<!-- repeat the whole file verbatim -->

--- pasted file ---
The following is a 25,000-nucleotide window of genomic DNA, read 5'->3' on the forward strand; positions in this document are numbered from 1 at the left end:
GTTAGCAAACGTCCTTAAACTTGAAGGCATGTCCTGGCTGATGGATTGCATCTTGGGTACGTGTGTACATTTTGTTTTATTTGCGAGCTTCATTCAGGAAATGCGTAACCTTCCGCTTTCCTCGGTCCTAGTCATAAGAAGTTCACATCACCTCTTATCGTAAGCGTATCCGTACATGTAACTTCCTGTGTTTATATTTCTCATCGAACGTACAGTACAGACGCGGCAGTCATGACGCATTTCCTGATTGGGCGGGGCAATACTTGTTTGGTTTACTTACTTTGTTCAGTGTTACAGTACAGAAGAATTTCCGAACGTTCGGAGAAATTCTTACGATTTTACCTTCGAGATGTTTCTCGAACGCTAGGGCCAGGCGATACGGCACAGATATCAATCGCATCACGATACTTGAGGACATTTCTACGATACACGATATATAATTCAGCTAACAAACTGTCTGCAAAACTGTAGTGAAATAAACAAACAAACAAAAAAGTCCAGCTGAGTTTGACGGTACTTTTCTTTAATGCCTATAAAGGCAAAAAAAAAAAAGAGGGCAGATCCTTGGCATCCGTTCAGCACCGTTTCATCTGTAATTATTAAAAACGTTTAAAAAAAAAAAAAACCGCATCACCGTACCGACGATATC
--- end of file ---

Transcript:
The following is a 25,000-nucleotide window of genomic DNA, read 5'->3' on the forward strand; positions in this document are numbered from 1 at the left end:
GTTAGCAAACGTCCTTAAACTTGAAGGCATGTCCTGGCTGATGGATTGCATCTTGGGTACGTGTGTACATTTTGTTTTATTTGCGAGCTTCATTCAGGAAATGCGTAACCTTCCGCTTTCCTCGGTCCTAGTCATAAGAAGTTCACATCACCTCTTATCGTAAGCGTATCCGTACATGTAACTTCCTGTGTTTATATTTCTCATCGAACGTACAGTACAGACGCGGCAGTCATGACGCATTTCCTGATTGGGCGGGGCAATACTTGTTTGGTTTACTTACTTTGTTCAGTGTTACAGTACAGAAGAATTTCCGAACGTTCGGAGAAATTCTTACGATTTTACCTTCGAGATGTTTCTCGAACGCTAGGGCCAGGCGATACGGCACAGATATCAATCGCATCACGATACTTGAGGACATTTCTACGATACACGATATATAATTCAGCTAACAAACTGTCTGCAAAACTGTAGTGAAATAAACAAACAAACAAAAAAGTCCAGCTGAGTTTGACGGTACTTTTCTTTAATGCCTATAAAGGCAAAAAAAAAAAAGAGGGCAGATCCTTGGCATCCGTTCAGCACCGTTTCATCTGTAATTATTAAAAACGTTTAAAAAAAAAAAAAACCGCATCACCGTACCGACGATATC